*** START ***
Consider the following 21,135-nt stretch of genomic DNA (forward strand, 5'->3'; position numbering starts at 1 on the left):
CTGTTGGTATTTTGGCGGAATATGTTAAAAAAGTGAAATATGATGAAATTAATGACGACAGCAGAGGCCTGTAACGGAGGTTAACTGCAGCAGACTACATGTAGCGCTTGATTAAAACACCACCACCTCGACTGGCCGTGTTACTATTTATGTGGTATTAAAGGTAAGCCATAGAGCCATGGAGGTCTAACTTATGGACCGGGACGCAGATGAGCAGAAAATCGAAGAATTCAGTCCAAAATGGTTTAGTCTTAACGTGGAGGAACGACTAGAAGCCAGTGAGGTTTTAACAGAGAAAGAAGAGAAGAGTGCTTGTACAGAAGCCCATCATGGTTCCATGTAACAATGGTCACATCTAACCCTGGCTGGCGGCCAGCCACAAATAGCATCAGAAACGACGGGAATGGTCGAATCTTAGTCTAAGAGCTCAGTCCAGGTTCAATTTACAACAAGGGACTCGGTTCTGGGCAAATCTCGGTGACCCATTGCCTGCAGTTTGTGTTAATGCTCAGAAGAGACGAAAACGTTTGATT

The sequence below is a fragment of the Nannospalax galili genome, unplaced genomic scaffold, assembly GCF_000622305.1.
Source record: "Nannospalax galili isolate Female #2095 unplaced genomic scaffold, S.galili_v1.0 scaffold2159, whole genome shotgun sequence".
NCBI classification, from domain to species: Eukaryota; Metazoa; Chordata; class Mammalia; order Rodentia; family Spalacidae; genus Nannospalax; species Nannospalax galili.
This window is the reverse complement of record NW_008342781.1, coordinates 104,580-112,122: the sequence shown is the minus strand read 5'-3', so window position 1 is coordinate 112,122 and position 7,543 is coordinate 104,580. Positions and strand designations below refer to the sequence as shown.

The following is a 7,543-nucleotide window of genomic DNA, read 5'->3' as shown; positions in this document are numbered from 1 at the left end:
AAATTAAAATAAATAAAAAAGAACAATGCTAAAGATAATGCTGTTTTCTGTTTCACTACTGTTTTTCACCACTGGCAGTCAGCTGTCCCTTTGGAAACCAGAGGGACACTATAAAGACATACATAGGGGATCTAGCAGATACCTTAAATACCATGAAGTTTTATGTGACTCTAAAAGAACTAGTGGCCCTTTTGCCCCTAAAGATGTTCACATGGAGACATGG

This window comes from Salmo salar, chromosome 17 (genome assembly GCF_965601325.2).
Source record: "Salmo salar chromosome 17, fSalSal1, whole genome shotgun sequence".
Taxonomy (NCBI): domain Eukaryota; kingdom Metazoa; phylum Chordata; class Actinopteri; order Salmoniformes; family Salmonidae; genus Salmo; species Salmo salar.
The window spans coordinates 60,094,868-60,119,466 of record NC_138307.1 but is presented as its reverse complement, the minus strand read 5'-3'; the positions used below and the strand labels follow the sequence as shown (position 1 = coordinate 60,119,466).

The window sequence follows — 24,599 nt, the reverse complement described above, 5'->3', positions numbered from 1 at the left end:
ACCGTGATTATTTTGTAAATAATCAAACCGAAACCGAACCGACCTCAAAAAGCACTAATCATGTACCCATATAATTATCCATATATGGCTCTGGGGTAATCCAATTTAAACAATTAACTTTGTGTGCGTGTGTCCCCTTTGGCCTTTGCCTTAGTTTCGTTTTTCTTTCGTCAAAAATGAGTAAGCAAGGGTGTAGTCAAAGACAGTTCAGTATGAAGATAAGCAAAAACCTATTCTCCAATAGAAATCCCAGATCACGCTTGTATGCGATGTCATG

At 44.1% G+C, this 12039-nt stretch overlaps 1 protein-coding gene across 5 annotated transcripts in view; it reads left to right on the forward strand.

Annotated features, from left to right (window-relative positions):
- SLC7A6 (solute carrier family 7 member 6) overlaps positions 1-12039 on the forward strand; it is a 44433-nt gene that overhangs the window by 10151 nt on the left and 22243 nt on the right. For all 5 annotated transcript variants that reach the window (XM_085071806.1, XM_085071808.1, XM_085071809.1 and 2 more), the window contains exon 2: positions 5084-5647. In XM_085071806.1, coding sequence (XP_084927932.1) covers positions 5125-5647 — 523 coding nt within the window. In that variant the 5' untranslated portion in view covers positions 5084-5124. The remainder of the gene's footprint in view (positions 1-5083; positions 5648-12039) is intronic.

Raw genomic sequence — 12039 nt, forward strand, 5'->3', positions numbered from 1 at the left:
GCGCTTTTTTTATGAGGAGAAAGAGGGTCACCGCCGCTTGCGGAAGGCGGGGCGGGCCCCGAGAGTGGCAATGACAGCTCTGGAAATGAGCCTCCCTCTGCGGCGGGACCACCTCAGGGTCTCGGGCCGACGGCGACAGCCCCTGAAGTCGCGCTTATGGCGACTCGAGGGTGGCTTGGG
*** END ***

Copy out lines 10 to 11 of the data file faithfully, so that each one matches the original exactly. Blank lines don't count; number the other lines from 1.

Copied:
Source record: "Salmo salar chromosome 17, fSalSal1, whole genome shotgun sequence".
Taxonomy (NCBI): domain Eukaryota; kingdom Metazoa; phylum Chordata; class Actinopteri; order Salmoniformes; family Salmonidae; genus Salmo; species Salmo salar.